GbE FPGA module adds zest to data rates
To provide simple access to very fast data rates over Gigabit Ethernet (GbE), without having to integrate complex networking hardware and software, Orange Tree Technologies has introduced the ZestET2-J FPGA module. It as a high performance TCP/IP offload engine (TOE) chip for GbE interfacing.
The ZestET2-J module can be used as a programmable interface to external devices, for high speed processing of streaming data, and for data acquisition and control, in markets including industrial vision, radar, sonar and medical imaging.
The company’s proprietary GigExpedite chip, GigEx, is a TOE that handles all the Ethernet communications protocols. This leaves the Xilinx Artix-7 FPGA free for the user’s application. It also means that the user does not require any knowledge of Ethernet protocols. With the main processing engine implemented in TOE hardware, sustained data rates over 100MBytes/sec are achieved.
The module measures just 40 x 67mm. It has an RJ45 Ethernet jack and a power jack for benchtop or desktop development work. The target carrier board does not need an Ethernet jack, says the company, removing any design work involving high speed signal integrity of GbE tracks. The ZestET2-J can also be used standalone without a carrier board.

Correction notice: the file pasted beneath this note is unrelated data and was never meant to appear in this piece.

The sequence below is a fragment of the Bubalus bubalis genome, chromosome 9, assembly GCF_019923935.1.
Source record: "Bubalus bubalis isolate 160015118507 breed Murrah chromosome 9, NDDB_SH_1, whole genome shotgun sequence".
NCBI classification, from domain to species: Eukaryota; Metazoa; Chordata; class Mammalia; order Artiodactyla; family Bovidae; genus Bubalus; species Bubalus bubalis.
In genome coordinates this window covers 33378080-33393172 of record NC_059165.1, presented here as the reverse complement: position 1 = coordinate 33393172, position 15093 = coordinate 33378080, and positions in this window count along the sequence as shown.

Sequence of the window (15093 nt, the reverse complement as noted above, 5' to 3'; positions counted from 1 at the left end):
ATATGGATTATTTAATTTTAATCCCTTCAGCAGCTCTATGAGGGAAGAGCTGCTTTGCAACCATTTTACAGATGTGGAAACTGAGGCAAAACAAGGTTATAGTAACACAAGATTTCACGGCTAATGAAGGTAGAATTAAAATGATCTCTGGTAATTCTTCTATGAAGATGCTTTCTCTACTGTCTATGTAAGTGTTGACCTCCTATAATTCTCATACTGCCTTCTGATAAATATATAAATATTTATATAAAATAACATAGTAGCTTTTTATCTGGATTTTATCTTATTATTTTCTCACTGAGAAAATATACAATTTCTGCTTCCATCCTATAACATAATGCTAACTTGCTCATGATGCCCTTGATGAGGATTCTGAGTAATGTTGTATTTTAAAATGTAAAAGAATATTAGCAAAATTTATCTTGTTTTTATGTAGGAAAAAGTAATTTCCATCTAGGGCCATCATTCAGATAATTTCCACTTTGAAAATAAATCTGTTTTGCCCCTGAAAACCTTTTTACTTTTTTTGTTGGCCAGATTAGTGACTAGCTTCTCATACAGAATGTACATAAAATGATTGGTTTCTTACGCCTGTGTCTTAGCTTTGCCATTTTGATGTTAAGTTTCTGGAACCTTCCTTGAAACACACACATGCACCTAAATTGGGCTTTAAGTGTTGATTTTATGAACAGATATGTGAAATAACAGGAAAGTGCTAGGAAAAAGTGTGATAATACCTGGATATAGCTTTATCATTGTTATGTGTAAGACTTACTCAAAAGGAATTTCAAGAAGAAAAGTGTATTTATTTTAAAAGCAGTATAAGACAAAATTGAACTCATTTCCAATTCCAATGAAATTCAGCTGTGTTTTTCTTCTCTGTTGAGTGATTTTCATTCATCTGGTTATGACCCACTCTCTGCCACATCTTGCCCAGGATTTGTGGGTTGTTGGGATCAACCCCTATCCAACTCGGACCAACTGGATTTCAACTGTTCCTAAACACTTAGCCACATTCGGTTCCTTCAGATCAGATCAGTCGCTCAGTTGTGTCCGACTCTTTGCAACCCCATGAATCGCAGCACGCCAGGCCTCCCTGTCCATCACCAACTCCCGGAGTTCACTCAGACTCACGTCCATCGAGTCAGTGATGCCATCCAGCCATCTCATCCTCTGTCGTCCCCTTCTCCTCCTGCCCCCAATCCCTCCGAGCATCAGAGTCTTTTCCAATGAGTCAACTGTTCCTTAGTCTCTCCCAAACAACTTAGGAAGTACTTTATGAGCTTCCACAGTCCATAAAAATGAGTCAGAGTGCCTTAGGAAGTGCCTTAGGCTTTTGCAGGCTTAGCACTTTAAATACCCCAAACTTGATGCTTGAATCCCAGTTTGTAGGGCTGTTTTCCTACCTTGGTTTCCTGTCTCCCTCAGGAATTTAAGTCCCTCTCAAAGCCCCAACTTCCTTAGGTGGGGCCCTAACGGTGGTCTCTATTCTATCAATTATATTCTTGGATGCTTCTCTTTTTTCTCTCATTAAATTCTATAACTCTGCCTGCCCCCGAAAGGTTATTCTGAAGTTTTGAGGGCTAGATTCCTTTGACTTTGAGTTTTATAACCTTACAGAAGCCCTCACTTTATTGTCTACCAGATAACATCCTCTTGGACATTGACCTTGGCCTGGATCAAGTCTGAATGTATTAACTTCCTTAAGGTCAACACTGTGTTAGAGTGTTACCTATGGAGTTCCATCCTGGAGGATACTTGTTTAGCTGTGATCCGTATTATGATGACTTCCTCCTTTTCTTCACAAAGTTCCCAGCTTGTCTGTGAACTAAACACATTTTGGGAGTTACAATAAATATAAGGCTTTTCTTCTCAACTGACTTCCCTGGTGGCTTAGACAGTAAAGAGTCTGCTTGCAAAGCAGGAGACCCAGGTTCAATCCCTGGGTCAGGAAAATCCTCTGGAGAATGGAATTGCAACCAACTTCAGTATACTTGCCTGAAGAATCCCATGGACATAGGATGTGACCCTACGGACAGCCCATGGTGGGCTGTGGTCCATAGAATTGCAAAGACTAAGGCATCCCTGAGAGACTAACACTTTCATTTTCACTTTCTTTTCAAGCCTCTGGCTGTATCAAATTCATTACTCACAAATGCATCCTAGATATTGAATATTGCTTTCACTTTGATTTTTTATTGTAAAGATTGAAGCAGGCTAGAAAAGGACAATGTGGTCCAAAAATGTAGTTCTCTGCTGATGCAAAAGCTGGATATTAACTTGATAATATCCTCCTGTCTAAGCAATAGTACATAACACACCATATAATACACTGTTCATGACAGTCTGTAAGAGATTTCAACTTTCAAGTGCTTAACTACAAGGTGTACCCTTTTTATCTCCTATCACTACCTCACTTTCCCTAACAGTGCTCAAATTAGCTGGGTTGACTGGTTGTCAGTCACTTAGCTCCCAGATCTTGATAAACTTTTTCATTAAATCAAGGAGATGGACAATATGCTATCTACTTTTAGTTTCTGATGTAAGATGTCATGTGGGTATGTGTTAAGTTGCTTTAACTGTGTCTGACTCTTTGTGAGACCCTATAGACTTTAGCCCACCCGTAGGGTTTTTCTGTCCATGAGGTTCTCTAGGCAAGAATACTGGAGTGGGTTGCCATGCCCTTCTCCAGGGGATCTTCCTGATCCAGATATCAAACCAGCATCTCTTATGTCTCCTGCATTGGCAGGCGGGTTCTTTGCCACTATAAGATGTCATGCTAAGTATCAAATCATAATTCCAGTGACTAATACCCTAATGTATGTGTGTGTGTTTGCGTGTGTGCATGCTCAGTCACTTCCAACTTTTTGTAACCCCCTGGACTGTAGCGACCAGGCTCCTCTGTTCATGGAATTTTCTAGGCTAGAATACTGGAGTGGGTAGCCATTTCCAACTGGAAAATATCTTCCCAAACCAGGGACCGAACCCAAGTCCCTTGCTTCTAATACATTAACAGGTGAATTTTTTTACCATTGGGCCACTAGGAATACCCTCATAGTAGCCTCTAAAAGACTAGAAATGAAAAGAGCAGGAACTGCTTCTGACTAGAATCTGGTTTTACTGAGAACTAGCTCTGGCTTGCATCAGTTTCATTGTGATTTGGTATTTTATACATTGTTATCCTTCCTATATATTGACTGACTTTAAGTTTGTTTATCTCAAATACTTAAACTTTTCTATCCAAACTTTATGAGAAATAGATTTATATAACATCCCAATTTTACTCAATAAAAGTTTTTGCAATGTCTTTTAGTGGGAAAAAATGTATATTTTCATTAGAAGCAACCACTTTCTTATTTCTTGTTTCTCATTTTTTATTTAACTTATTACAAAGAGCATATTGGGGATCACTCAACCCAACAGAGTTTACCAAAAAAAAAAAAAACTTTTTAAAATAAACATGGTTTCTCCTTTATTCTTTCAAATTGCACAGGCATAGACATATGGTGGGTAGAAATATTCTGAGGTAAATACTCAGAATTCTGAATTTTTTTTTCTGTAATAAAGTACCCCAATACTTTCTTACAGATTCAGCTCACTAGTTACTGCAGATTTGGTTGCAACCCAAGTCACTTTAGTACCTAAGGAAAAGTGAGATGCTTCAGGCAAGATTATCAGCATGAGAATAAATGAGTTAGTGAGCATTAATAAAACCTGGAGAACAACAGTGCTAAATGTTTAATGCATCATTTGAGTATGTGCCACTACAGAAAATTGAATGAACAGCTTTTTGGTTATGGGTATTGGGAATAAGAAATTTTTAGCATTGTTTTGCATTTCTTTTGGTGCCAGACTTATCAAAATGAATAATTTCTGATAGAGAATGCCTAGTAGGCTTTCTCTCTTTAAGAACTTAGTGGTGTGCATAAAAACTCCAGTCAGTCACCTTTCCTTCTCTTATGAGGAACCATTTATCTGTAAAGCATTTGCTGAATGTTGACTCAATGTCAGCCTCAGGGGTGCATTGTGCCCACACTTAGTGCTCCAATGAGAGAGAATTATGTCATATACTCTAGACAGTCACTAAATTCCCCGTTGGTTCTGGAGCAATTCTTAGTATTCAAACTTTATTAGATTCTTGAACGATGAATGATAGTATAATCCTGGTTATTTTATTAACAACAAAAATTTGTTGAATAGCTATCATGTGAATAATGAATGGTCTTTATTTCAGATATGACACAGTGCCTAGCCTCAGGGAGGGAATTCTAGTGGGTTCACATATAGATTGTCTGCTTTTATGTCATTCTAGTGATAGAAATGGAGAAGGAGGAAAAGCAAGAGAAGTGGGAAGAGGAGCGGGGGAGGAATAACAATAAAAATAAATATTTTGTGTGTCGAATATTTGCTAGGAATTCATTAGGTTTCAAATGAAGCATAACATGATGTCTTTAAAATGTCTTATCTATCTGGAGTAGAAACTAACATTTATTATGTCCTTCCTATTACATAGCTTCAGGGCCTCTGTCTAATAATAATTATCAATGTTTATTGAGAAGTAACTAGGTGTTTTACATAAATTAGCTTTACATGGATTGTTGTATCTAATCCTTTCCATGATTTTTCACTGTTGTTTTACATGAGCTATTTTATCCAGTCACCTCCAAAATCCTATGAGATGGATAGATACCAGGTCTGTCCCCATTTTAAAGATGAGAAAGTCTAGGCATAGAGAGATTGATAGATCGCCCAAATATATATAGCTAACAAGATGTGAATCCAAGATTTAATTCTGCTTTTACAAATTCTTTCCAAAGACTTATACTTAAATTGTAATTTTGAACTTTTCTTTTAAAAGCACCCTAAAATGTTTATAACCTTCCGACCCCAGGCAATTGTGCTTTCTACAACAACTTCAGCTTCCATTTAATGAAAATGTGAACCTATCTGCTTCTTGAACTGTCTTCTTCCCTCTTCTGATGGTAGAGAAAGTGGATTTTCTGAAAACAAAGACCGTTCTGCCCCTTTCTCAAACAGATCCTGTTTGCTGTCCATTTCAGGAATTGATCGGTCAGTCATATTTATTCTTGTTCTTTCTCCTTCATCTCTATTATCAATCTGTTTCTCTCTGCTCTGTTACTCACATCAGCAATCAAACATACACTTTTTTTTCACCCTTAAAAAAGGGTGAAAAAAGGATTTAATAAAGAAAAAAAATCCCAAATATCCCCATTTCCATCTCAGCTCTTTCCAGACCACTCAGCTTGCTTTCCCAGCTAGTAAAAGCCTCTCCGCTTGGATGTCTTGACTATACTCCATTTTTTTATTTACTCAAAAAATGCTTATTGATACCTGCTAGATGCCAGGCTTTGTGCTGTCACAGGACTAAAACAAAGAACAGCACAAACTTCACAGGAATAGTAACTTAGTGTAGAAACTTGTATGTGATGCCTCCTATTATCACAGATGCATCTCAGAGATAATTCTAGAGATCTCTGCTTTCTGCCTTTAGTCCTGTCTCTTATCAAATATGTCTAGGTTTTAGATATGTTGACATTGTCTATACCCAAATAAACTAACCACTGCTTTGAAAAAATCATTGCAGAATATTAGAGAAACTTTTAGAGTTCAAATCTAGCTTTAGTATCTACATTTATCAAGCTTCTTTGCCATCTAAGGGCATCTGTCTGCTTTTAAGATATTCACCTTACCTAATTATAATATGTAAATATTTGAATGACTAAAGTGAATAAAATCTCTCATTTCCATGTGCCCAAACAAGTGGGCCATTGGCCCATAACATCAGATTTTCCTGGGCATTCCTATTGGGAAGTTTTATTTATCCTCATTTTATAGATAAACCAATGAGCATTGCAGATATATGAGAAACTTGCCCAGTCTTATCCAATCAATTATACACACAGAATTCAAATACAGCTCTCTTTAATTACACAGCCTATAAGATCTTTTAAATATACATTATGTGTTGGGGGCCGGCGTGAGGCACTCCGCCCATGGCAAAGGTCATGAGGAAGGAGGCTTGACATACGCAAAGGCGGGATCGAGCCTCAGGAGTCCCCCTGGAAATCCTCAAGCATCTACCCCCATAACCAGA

The third generation of custom GigEx provides a user-programmable CPU. The user can program this, for example with higher level Ethernet protocols such as GigE Vision and Industrial Ethernet, or it can be left unprogrammed. 105 user I/O pins provide flexibility for end applications.
The company also offers a pair of breakout boards, which connect the module’s high density Hirose I/O connectors to 0.1inch pitch headers and an FMC (FPGA mezzanine card) connector.
The user-programmable FPGA is coupled with 512Mbytes of 1.6Gbytes/s DDR3 memory. It can be programmed from on-board Flash, Ethernet or JTAG.
Software includes free Windows and Linux tools based on GCC and Eclipse for the GigEx User CPU, and Windows and Linux software support for configuring and communicating with the user FPGA. Free tools are available from Xilinx to create FPGA designs.